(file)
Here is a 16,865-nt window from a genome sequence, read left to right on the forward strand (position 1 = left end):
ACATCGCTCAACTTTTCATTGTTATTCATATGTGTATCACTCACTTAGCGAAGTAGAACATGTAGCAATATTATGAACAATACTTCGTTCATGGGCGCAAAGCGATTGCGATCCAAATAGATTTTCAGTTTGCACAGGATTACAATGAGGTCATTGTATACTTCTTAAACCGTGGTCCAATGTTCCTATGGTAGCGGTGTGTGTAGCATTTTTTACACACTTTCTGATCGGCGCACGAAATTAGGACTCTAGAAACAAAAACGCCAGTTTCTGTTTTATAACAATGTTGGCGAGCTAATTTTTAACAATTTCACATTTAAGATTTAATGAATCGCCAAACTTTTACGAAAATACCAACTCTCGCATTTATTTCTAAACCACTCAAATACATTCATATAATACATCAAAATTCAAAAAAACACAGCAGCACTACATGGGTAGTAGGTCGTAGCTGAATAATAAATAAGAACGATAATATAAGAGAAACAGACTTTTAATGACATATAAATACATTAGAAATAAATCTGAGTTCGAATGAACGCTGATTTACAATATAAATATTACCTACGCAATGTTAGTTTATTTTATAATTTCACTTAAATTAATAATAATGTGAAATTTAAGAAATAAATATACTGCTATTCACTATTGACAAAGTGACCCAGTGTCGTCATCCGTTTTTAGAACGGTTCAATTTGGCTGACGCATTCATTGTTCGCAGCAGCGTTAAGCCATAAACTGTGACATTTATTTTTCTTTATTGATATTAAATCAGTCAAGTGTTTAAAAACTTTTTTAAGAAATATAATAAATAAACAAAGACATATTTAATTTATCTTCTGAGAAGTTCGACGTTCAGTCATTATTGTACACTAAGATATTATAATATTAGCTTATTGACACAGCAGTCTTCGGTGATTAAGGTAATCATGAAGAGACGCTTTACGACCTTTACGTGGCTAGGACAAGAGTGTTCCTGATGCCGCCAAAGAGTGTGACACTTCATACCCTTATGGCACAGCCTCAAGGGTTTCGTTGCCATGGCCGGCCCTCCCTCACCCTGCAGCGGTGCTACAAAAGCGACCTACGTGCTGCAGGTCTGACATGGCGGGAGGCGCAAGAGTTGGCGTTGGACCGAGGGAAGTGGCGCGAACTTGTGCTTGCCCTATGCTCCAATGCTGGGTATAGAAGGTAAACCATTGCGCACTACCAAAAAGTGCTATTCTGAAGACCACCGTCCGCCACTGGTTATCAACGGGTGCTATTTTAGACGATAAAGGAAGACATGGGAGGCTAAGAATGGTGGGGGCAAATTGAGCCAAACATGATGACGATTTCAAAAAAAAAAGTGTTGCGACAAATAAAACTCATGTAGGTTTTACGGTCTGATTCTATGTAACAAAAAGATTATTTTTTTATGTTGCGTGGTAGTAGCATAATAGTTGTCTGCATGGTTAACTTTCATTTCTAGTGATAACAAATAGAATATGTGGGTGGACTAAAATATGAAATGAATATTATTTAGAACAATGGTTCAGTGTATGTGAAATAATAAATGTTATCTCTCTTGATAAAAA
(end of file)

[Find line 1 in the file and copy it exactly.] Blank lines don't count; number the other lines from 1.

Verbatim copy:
Here is a 16,865-nt window from a genome sequence, read left to right on the forward strand (position 1 = left end):